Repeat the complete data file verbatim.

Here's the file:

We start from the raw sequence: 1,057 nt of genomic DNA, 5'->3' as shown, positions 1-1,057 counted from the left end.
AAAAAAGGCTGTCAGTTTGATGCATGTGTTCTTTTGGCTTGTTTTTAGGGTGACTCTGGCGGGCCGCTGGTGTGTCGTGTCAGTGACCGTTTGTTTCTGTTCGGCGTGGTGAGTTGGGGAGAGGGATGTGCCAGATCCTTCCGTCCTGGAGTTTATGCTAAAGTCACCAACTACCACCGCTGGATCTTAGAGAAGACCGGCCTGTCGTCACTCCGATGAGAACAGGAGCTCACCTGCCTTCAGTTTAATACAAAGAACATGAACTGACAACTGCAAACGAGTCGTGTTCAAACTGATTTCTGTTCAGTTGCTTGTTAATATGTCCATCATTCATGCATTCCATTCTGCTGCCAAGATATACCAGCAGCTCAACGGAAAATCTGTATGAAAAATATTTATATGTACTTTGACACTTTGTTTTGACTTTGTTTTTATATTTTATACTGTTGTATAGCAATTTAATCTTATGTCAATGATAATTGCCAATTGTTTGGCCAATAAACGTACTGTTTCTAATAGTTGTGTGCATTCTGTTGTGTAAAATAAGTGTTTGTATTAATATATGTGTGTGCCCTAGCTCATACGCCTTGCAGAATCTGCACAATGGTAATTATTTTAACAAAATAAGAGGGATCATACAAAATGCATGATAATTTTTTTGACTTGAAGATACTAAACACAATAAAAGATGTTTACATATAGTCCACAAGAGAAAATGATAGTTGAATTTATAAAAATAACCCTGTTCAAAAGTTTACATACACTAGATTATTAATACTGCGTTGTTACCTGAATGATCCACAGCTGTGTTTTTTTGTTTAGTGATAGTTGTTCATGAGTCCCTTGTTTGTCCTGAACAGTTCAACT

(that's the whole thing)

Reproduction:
We start from the raw sequence: 1,057 nt of genomic DNA, 5'->3' as shown, positions 1-1,057 counted from the left end.
AAAAAAGGCTGTCAGTTTGATGCATGTGTTCTTTTGGCTTGTTTTTAGGGTGACTCTGGCGGGCCGCTGGTGTGTCGTGTCAGTGACCGTTTGTTTCTGTTCGGCGTGGTGAGTTGGGGAGAGGGATGTGCCAGATCCTTCCGTCCTGGAGTTTATGCTAAAGTCACCAACTACCACCGCTGGATCTTAGAGAAGACCGGCCTGTCGTCACTCCGATGAGAACAGGAGCTCACCTGCCTTCAGTTTAATACAAAGAACATGAACTGACAACTGCAAACGAGTCGTGTTCAAACTGATTTCTGTTCAGTTGCTTGTTAATATGTCCATCATTCATGCATTCCATTCTGCTGCCAAGATATACCAGCAGCTCAACGGAAAATCTGTATGAAAAATATTTATATGTACTTTGACACTTTGTTTTGACTTTGTTTTTATATTTTATACTGTTGTATAGCAATTTAATCTTATGTCAATGATAATTGCCAATTGTTTGGCCAATAAACGTACTGTTTCTAATAGTTGTGTGCATTCTGTTGTGTAAAATAAGTGTTTGTATTAATATATGTGTGTGCCCTAGCTCATACGCCTTGCAGAATCTGCACAATGGTAATTATTTTAACAAAATAAGAGGGATCATACAAAATGCATGATAATTTTTTTGACTTGAAGATACTAAACACAATAAAAGATGTTTACATATAGTCCACAAGAGAAAATGATAGTTGAATTTATAAAAATAACCCTGTTCAAAAGTTTACATACACTAGATTATTAATACTGCGTTGTTACCTGAATGATCCACAGCTGTGTTTTTTTGTTTAGTGATAGTTGTTCATGAGTCCCTTGTTTGTCCTGAACAGTTCAACT